“We do not believe that the spread of cell phone technology has an overall negative effect on the African continent,” the researchers state. “The increase in violence induced by better communication might represent a short-term technological shock, while the positive effects of better communication networks on growth and political behavior may mitigate root causes of conflict in the long run.” The authors suggest that more research must be done to determine how communication technology, such as cell phones, impacts various forms of collective action, whether violent or non-violent, in Africa. They also note that an earlier paper on the connection between cell phone capacity and violence, “Is the Phone Mightier than the Sword? Cell Phones and Insurgent Violence in Iraq,” observed the opposite effect: Mobile technology was associated with decreased insurgent violence in Iraq.

Related research: The World Bank’s 2012 report “eTransform Africa: The Transformational Use of Information and Communication Technologies in Africa” examines a wide variety of areas, including agriculture, health, education and governance. The report discusses the implications of Africa’s so-called “mobile decade.”

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Tags: technology, communication, mobile tech, telecommunications


Writer: | June 12, 2013

Citation: Pierskalla, Jan H.; Hollenbach, Florian M. “Technology and Collective Action: The Effect of Cell Phone Coverage on Political Violence in Africa.” American Political Science Review, May 2013, Volume 107, No. 2. doi:10.1017/S0003055413000075.

Analysis assignments

Read the issue-related Tech President article titled "Does Mobile Technology Exacerbate Wartime Violence?"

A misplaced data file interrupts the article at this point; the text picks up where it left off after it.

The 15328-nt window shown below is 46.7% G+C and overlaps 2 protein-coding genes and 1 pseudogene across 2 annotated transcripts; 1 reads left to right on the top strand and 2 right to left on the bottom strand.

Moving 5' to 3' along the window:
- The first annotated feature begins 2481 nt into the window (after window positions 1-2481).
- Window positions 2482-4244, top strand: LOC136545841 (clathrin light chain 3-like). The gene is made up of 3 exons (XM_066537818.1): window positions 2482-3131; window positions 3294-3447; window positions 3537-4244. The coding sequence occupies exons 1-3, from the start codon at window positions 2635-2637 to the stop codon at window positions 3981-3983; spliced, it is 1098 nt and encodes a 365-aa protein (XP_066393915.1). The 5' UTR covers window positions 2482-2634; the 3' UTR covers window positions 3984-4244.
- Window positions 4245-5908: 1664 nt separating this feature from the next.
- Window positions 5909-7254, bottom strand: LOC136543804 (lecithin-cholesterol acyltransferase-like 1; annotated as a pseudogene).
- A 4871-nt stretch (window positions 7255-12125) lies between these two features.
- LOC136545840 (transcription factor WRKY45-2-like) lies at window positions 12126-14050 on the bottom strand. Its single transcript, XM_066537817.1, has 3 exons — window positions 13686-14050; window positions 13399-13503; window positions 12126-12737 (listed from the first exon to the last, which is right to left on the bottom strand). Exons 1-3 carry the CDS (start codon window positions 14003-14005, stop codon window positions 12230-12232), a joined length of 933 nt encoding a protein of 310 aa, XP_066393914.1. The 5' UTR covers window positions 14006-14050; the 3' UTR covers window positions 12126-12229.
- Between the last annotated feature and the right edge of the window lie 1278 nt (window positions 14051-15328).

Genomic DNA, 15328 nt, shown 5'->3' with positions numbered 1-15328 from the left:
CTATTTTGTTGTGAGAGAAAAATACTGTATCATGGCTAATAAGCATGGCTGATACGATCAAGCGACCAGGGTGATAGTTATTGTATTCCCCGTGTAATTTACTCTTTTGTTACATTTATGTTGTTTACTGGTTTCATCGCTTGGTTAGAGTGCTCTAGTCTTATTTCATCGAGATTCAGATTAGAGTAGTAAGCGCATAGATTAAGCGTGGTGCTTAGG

1. What key insights from this news analysis article and the study in question should reporters be aware of as they cover issues relating to technology and development? What key questions remain unanswered?

Read the full study titled “Technology and Collective Action: The Effect of Cell Phone Coverage and Political Violence in Africa.”

  1. What are the study's key technical terms? Which ones need to be put into language a lay audience can understand?
  2. Do the study’s authors put the research into context and show how they are advancing the state of knowledge about the subject? If so, what did the previous research indicate?
  3. What is the study’s research method? If there are statistical results, how did the scholars arrive at them?
  4. Evaluate the study's limitations. (For example, are there weaknesses in the study's data or research design?)
  5. How could the findings be misreported or misinterpreted by a reporter? In other words, what are the difficulties in conveying the data accurately? Give an example of a faulty headline or story lead.

Newswriting and digital reporting assignments

  1. Write a lead, headline or nut graph based on the study.
  2. Spend 60 minutes exploring the issue by accessing sources of information other than the study. Write a lead (or headline or nut graph) based on the study but informed by the new information. Does the new information significantly change what one would write based on the study alone?
  3. Compose two Twitter messages of 140 characters or fewer accurately conveying the study’s findings to a general audience. Make sure to use appropriate hashtags.
  4. Choose several key quotations from the study and show how they would be set up and used in a brief blog post.
  5. Map out the structure for a 60-second video segment about the study. What combination of study findings and visual aids could be used?
  6. Find pictures and graphics that might run with a story about the study. If appropriate, also find two related videos to embed in an online posting. Be sure to evaluate the credibility and appropriateness of any materials you would aggregate and repurpose.

Class discussion questions

  1. What is the study’s most important finding?
  2. Would members of the public intuitively understand the study’s findings? If not, what would be the most effective way to relate them?
  3. What kinds of knowledgeable sources you would interview to report the study in context?
  4. How could the study be “localized” and shown to have community implications?
  5. How might the study be explained through the stories of representative individuals? What kinds of people might a reporter feature to make such a story about the study come alive?
  6. What sorts of stories might be generated out of secondary information or ideas discussed in the study?

 

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Impending dangers of cellphones » Rosefund Legal Defense Oct 14, 2013 1:41